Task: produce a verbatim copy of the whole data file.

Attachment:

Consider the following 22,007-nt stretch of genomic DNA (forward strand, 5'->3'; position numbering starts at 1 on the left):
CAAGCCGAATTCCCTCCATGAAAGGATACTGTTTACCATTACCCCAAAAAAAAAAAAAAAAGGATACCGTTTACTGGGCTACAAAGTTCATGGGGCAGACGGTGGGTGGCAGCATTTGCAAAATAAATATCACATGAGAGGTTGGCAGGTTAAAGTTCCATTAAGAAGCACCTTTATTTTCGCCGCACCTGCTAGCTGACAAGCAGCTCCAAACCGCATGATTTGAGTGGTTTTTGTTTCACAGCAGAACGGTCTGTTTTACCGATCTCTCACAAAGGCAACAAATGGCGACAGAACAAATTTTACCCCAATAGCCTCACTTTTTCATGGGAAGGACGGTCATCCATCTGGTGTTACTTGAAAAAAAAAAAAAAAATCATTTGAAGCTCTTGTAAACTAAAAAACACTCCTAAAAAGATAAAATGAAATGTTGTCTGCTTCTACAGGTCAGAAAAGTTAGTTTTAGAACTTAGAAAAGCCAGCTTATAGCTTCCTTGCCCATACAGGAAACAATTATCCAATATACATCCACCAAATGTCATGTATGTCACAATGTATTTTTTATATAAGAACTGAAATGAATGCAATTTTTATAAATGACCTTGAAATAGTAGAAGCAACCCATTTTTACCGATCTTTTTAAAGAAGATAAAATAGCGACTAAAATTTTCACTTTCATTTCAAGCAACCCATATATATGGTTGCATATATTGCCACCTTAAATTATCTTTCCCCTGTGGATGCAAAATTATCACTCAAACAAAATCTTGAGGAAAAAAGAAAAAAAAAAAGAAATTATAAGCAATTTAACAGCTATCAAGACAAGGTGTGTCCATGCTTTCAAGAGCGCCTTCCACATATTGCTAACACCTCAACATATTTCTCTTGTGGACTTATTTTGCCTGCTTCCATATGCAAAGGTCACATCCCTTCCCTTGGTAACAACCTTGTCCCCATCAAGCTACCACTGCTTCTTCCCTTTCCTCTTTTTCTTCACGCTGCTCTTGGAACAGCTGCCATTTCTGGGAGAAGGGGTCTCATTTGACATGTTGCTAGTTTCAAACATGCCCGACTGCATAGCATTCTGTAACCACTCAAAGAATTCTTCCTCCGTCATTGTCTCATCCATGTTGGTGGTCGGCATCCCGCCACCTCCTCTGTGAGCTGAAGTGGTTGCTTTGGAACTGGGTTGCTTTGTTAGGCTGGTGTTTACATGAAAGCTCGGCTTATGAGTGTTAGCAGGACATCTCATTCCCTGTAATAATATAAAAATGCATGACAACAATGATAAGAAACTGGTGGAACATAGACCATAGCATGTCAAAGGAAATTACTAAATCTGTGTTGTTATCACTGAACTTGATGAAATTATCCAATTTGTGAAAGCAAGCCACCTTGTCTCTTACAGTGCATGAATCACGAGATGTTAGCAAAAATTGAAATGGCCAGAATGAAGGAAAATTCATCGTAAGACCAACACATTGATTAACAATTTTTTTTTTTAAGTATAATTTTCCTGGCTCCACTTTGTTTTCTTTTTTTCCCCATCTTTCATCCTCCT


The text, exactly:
Consider the following 22,007-nt stretch of genomic DNA (forward strand, 5'->3'; position numbering starts at 1 on the left):
CAAGCCGAATTCCCTCCATGAAAGGATACTGTTTACCATTACCCCAAAAAAAAAAAAAAAAGGATACCGTTTACTGGGCTACAAAGTTCATGGGGCAGACGGTGGGTGGCAGCATTTGCAAAATAAATATCACATGAGAGGTTGGCAGGTTAAAGTTCCATTAAGAAGCACCTTTATTTTCGCCGCACCTGCTAGCTGACAAGCAGCTCCAAACCGCATGATTTGAGTGGTTTTTGTTTCACAGCAGAACGGTCTGTTTTACCGATCTCTCACAAAGGCAACAAATGGCGACAGAACAAATTTTACCCCAATAGCCTCACTTTTTCATGGGAAGGACGGTCATCCATCTGGTGTTACTTGAAAAAAAAAAAAAAAATCATTTGAAGCTCTTGTAAACTAAAAAACACTCCTAAAAAGATAAAATGAAATGTTGTCTGCTTCTACAGGTCAGAAAAGTTAGTTTTAGAACTTAGAAAAGCCAGCTTATAGCTTCCTTGCCCATACAGGAAACAATTATCCAATATACATCCACCAAATGTCATGTATGTCACAATGTATTTTTTATATAAGAACTGAAATGAATGCAATTTTTATAAATGACCTTGAAATAGTAGAAGCAACCCATTTTTACCGATCTTTTTAAAGAAGATAAAATAGCGACTAAAATTTTCACTTTCATTTCAAGCAACCCATATATATGGTTGCATATATTGCCACCTTAAATTATCTTTCCCCTGTGGATGCAAAATTATCACTCAAACAAAATCTTGAGGAAAAAAGAAAAAAAAAAAGAAATTATAAGCAATTTAACAGCTATCAAGACAAGGTGTGTCCATGCTTTCAAGAGCGCCTTCCACATATTGCTAACACCTCAACATATTTCTCTTGTGGACTTATTTTGCCTGCTTCCATATGCAAAGGTCACATCCCTTCCCTTGGTAACAACCTTGTCCCCATCAAGCTACCACTGCTTCTTCCCTTTCCTCTTTTTCTTCACGCTGCTCTTGGAACAGCTGCCATTTCTGGGAGAAGGGGTCTCATTTGACATGTTGCTAGTTTCAAACATGCCCGACTGCATAGCATTCTGTAACCACTCAAAGAATTCTTCCTCCGTCATTGTCTCATCCATGTTGGTGGTCGGCATCCCGCCACCTCCTCTGTGAGCTGAAGTGGTTGCTTTGGAACTGGGTTGCTTTGTTAGGCTGGTGTTTACATGAAAGCTCGGCTTATGAGTGTTAGCAGGACATCTCATTCCCTGTAATAATATAAAAATGCATGACAACAATGATAAGAAACTGGTGGAACATAGACCATAGCATGTCAAAGGAAATTACTAAATCTGTGTTGTTATCACTGAACTTGATGAAATTATCCAATTTGTGAAAGCAAGCCACCTTGTCTCTTACAGTGCATGAATCACGAGATGTTAGCAAAAATTGAAATGGCCAGAATGAAGGAAAATTCATCGTAAGACCAACACATTGATTAACAATTTTTTTTTTTAAGTATAATTTTCCTGGCTCCACTTTGTTTTCTTTTTTTCCCCATCTTTCATCCTCCT